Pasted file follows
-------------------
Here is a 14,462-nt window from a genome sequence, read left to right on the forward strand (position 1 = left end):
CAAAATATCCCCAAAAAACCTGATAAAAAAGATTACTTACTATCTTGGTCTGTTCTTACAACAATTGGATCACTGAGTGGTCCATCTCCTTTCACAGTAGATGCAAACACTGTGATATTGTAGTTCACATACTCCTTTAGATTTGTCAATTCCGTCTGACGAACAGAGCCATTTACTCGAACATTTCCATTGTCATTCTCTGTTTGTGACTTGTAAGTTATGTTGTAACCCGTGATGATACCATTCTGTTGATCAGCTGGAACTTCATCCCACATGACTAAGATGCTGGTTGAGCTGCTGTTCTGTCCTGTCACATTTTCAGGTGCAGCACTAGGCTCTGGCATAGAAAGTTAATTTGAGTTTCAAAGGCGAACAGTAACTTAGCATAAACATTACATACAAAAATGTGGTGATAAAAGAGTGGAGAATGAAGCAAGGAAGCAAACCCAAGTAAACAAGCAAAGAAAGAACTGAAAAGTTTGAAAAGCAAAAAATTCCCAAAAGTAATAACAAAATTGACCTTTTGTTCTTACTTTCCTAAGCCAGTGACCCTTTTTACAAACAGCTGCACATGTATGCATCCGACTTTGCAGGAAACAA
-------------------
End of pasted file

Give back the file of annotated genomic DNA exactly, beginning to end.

Here is a 14,462-nt window from a genome sequence, read left to right on the forward strand (position 1 = left end):
CAAAATATCCCCAAAAAACCTGATAAAAAAGATTACTTACTATCTTGGTCTGTTCTTACAACAATTGGATCACTGAGTGGTCCATCTCCTTTCACAGTAGATGCAAACACTGTGATATTGTAGTTCACATACTCCTTTAGATTTGTCAATTCCGTCTGACGAACAGAGCCATTTACTCGAACATTTCCATTGTCATTCTCTGTTTGTGACTTGTAAGTTATGTTGTAACCCGTGATGATACCATTCTGTTGATCAGCTGGAACTTCATCCCACATGACTAAGATGCTGGTTGAGCTGCTGTTCTGTCCTGTCACATTTTCAGGTGCAGCACTAGGCTCTGGCATAGAAAGTTAATTTGAGTTTCAAAGGCGAACAGTAACTTAGCATAAACATTACATACAAAAATGTGGTGATAAAAGAGTGGAGAATGAAGCAAGGAAGCAAACCCAAGTAAACAAGCAAAGAAAGAACTGAAAAGTTTGAAAAGCAAAAAATTCCCAAAAGTAATAACAAAATTGACCTTTTGTTCTTACTTTCCTAAGCCAGTGACCCTTTTTACAAACAGCTGCACATGTATGCATCCGACTTTGCAGGAAACAA